Group term life insurance can be a good news/bad news story. On the plus side, as an employee, some level of basic coverage is generally free or low-cost, and you’re not required to undergo a physical exam to qualify — a plus if your health is less than average.
On the less positive side, the basic coverage is probably not sufficient, especially if you have a partner or young children who depend on you financially. In that case, consider a supplemental group policy or a private policy. If you’re in above average health, a private policy could be very reasonable, but in either case, you may have to go through additional underwriting that will often include a physical exam.
If you go with a group policy, find out if you can take the policy with you should you leave your job. While group policies are generally portable, there’s usually a short window of opportunity to keep it, as well as other restrictions.
If you’re in poor health and have the choice of a group policy, go for it. But don’t stop there. Use an insurance needs calculator help figure out if you require additional coverage. Then look into how to supplement what your employer offers.
Disability insurance: Dealing with the odds
Disability is more likely than death. In fact, it’s estimated that more than 1 in 4 of today’s 20-year-olds will become disabled before they retire. What will you do if you can’t work?
First, check to see if your company offers disability insurance and what kind. You may have just short-term coverage (up to two years). Even if you have long-term coverage, it may not be enough. Plus, disability insurance through your employer is generally not portable and will lapse when you leave the company.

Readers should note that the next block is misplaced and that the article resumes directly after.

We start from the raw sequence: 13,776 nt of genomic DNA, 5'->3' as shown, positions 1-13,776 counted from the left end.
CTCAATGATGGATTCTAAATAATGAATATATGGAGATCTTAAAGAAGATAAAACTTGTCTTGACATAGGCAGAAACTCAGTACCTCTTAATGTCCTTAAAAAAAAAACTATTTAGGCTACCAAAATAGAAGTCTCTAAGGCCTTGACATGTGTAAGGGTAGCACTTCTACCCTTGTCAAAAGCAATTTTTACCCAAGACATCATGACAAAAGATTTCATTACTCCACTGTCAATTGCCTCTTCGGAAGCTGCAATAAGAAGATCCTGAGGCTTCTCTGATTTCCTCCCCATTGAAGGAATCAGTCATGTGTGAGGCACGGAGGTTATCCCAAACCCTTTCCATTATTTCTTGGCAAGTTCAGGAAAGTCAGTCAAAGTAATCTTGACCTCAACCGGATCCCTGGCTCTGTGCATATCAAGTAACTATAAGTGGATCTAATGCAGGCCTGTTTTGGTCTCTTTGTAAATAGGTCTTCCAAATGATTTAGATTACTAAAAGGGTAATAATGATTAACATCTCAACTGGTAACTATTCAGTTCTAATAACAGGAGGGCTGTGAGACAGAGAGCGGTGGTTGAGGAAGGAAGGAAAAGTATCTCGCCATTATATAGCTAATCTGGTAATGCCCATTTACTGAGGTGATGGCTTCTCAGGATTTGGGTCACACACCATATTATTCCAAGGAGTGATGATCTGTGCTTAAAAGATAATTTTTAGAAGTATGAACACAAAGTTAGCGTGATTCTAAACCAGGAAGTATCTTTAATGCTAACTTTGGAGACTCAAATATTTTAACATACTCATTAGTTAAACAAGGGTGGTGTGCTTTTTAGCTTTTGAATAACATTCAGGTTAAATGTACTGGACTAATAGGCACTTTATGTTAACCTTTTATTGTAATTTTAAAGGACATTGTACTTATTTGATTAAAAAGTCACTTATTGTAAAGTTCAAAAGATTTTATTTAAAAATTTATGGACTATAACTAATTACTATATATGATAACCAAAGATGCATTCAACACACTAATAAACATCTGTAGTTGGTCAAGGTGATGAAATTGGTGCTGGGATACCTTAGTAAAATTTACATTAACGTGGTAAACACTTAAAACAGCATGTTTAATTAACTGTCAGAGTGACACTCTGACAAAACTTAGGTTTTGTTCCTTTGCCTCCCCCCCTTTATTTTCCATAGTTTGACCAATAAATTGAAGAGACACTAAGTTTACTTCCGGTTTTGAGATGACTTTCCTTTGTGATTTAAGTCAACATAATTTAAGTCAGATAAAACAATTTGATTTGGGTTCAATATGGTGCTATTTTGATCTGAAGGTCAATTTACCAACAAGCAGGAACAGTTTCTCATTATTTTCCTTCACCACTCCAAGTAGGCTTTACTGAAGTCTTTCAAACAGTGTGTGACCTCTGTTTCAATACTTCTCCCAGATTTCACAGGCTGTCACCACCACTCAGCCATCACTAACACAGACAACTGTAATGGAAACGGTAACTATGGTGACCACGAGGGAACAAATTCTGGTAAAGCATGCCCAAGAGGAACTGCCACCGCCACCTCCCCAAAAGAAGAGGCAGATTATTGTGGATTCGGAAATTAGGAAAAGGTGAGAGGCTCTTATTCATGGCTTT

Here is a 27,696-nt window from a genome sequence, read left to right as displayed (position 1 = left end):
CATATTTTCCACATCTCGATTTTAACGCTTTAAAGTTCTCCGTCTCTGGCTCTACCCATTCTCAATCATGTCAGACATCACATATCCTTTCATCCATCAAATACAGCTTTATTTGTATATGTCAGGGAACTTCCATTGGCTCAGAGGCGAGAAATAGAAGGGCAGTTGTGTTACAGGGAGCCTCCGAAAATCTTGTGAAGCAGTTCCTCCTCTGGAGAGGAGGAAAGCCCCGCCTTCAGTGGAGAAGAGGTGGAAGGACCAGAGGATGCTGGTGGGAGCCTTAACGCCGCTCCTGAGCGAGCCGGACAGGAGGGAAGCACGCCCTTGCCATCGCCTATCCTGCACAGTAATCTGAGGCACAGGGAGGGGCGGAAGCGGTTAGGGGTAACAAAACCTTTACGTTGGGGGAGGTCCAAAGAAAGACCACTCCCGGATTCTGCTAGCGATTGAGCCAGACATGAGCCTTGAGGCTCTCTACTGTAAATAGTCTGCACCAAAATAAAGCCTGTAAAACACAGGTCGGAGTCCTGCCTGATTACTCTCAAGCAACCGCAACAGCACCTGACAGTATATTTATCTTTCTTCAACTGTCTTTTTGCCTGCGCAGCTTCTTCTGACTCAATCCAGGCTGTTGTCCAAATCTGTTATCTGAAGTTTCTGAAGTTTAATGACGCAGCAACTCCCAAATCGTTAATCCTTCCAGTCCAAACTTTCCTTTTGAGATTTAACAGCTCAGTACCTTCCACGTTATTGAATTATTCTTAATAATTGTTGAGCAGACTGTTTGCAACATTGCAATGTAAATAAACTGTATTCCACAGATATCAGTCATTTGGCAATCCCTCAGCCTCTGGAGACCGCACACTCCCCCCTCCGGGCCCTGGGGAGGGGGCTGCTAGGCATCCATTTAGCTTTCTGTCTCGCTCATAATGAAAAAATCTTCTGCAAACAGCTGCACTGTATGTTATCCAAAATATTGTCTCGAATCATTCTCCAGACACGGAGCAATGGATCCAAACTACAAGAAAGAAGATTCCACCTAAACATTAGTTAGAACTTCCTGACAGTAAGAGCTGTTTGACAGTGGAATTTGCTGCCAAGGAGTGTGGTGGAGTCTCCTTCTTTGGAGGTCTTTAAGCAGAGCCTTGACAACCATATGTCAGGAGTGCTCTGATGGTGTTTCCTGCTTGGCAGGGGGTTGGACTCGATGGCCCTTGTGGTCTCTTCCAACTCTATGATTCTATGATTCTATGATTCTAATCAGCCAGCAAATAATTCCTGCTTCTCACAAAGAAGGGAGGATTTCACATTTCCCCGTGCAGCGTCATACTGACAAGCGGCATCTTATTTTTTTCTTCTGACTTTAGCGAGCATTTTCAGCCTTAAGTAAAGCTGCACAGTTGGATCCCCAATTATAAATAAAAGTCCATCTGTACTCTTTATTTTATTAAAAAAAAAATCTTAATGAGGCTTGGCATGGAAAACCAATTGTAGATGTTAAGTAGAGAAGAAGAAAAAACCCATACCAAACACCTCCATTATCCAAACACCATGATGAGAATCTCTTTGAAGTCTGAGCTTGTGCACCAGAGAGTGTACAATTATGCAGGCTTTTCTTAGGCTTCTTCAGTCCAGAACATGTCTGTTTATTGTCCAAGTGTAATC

But don’t let that stop you. By all means, take your company’s policy, especially if it’s free. Then, as an extra precaution, consider purchasing a private disability policy to cover at least 55 percent of your salary for 12 months.
Don’t overlook retirement
Annual enrollment is a great time to check in with your retirement goals. Are you on track? To me, contributing to a 401(k) up to the employer match is essential and the minimum you should do. The current annual 401(k) contribution limit is $18,500 (going up to $19,000 in 2019), with a $6,000 catch-up for age 50 plus. Use this time to increase your contribution as much as you can.
There may be more
Check to see if your company package includes:
A dependent care FSA — This lets you set aside pre-tax dollars up to a maximum of $5,000 per year per family as long as both spouses work, are looking for work, or are full-time students.
Partner benefits — Some companies offer health insurance to domestic partners.
Long-term care insurance — If offered, the most cost-effective time to purchase a policy is between ages 50 and 65.
Group legal services — An employer may also offer basic legal services for a low monthly cost.